GAIN, the press, and “brain drain” ;)

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I recently visited the GAIN meeting in Cambridge, MA, where about 200-300 German academics met to get information on and discuss the recent reform(s) of the German university system, brain drain (away from Germany), how to reverse it, how to allow young researchers to conduct independent research, etc. Representatives from all major research and education funding institutions (DFG, Alexander von Humboldt, DAAD), members of the parliament, deans from several universities, representatives from independent research foundations (MPI, Frauenhoffer, etc.), and industry representatives gave presentations about recent improvements, persistence problems, and plans for the future. There were also many interesting workshops on, for example, how to start your own lab and how to apply for funding for it (“Nachwuchsgruppe”) or, more generally, on academic and non-academic careers in different disciplines.

If you’re interested in more information, have a look at the GAIN website, which contains the whole program, contact info, and so on. A summaries of the meeting is available, for example, at the site of the German Scholar Organization (GSO). The event also had quite some press echo (see this GAIN summary of the press echo, e.g.,  Stuttgarter Zeitung (in German) –which also “quotes” utterances of me out of context ;), so pls take that one with a grain of salt, make that a bucket full of salt– or Martin Fenner’s blog; I am sure there is more).

My one paragraph summary would be that the situation seems to have improved a lot and that most involved parties in Germany (DFG, the universities, politicians, …) are aware that these changes need to continue. I was good to hear from young researchers that have decided to start there careers in Germany that they are able to conduct their research independently. At the same time, there still are some oddities about the current state of affairs – for example, in some states, “Junior Professors” (young professors, roughly comparable to an associate professor) are not allowed to graduate students because they aren’t “habilitiert”. That is, their doctoral students must take the final examination (Promotion) with a senior colleague of the Junior Professor. Also, it seems that start-up funds are still not comparable with those at top US universities, but IMHO start-up funding is quite essential in that it allows young researchers to conduct their own research without in any way depending on their senior colleagues (well, obviously there is always gonna be influence from senior colleagues and that is good and fair, but financial independence is an important component).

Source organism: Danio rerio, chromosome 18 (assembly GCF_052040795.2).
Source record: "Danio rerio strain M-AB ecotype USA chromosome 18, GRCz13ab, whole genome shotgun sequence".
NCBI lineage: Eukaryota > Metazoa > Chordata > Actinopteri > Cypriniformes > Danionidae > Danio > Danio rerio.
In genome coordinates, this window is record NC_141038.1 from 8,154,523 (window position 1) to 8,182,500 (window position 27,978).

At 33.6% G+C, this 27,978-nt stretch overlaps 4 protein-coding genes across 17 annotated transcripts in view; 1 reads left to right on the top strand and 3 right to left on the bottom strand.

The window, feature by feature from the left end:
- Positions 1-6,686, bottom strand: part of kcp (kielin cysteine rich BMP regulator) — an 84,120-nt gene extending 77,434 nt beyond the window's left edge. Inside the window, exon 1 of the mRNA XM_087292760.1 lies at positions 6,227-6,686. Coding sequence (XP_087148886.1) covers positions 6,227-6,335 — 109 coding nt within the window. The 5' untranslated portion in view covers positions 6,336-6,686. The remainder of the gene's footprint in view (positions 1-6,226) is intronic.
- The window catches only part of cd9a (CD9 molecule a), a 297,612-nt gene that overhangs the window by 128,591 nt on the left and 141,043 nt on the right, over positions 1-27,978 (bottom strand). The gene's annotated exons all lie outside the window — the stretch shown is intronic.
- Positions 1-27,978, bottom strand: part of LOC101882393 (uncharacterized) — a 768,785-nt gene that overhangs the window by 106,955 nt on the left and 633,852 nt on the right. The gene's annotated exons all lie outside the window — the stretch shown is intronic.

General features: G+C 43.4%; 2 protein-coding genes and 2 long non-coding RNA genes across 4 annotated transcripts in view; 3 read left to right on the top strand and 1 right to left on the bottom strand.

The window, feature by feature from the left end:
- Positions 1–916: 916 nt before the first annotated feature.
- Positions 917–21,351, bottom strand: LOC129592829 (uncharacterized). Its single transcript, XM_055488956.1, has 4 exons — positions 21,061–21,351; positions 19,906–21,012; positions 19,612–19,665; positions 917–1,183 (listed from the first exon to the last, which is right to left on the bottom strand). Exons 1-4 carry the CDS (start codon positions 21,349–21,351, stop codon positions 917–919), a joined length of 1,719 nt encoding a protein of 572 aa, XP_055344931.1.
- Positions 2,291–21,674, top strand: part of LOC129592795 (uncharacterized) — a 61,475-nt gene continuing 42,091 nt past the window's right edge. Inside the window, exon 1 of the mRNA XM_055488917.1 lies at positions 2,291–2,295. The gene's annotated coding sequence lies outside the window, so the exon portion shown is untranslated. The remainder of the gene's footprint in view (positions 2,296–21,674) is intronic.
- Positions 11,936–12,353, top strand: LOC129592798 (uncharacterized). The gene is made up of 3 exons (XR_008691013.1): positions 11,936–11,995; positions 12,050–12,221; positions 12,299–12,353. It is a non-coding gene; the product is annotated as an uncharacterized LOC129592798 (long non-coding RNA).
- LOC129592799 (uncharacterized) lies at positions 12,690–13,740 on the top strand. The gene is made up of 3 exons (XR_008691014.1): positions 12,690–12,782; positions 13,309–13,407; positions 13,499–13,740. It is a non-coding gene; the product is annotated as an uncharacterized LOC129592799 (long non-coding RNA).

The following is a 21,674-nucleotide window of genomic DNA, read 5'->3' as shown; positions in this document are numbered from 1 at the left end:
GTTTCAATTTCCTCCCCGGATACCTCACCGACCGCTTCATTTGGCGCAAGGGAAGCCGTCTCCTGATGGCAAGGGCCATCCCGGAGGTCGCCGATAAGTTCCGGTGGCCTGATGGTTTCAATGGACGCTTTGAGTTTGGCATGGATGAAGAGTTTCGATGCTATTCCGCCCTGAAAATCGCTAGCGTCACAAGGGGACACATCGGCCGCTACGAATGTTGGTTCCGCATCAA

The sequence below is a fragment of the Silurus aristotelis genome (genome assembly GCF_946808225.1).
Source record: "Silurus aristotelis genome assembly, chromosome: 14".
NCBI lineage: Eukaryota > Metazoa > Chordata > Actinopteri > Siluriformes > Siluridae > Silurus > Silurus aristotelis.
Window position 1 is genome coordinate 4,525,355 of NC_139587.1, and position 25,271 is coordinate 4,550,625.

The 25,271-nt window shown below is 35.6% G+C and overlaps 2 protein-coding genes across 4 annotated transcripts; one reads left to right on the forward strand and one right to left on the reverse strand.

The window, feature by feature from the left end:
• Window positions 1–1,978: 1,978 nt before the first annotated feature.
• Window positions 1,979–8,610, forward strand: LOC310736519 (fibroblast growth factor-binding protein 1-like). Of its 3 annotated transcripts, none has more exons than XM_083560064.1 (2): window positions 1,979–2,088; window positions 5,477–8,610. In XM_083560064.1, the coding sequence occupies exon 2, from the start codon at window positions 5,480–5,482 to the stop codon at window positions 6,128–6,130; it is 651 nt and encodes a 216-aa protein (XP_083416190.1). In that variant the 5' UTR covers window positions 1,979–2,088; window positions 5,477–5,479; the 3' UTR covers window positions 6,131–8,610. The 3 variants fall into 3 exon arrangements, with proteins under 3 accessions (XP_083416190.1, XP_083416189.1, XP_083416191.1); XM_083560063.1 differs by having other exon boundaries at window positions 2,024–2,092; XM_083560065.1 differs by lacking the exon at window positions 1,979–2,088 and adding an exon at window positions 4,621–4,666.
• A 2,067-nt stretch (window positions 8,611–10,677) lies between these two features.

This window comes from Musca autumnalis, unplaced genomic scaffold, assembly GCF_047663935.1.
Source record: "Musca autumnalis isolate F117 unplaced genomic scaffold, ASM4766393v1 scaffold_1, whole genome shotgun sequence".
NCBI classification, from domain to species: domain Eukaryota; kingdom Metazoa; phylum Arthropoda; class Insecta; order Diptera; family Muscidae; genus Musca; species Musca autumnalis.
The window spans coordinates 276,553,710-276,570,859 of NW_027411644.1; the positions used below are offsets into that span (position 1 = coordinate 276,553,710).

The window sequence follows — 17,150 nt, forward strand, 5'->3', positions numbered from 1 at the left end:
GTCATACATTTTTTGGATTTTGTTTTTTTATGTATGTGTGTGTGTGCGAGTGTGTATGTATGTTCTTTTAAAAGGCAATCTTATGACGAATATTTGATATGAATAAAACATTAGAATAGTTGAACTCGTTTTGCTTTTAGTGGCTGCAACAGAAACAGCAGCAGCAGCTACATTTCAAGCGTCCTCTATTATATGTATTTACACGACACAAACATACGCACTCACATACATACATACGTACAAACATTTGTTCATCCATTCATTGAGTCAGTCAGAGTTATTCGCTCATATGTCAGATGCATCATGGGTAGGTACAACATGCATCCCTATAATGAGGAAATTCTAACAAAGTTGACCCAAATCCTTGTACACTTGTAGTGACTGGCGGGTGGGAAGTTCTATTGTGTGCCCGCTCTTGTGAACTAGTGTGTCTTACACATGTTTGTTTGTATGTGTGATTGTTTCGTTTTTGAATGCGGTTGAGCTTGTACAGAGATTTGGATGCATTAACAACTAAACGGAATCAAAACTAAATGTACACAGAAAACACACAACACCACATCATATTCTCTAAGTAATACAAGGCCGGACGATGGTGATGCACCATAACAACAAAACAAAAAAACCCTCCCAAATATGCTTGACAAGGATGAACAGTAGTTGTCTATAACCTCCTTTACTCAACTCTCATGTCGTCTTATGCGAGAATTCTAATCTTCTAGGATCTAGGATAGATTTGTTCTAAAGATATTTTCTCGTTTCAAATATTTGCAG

There is much more to be said, but in any case, if you’re a German scholar in the US or a scholar interesting in working in Germany, I think you may be interested in reading up on the recent changes to the German university system and the GAIN website given above is a great starting point for that (check out the GAIN newsletter archive).

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One thought on “GAIN, the press, and “brain drain” ;)

    Shravan Vasishth said:
    October 29, 2008 at 1:20 am

    I’m not German, but I have been in the system since 2002. Until recently I was a Juniorprofessor, I held that position for four years. It was intended to be a US style tenure track thing, but it was implemented as a “you have 6 years and then it’s over”. I did get tenure, but that was not part of the JP process, I applied for another position in my own dept.

    Having come out of the US system (OSU, PhD 2002), my experience with the JP and the German system is that the real problem is the feudal style of full professors in Germany. There is a sense of “empire” (this is my area, that is your area) and JPs didn’t (at least in my time) seemed to have the status given to full professors (i.e., they are not really treated like equals). I think that’s the real problem in Germany: this sense of empire-building that professorships come with. It’s hard to change all that with institutional level reform. I don’t really know the solution to this, jus pointing out what I see as the central barrier to a successful US style academic system.

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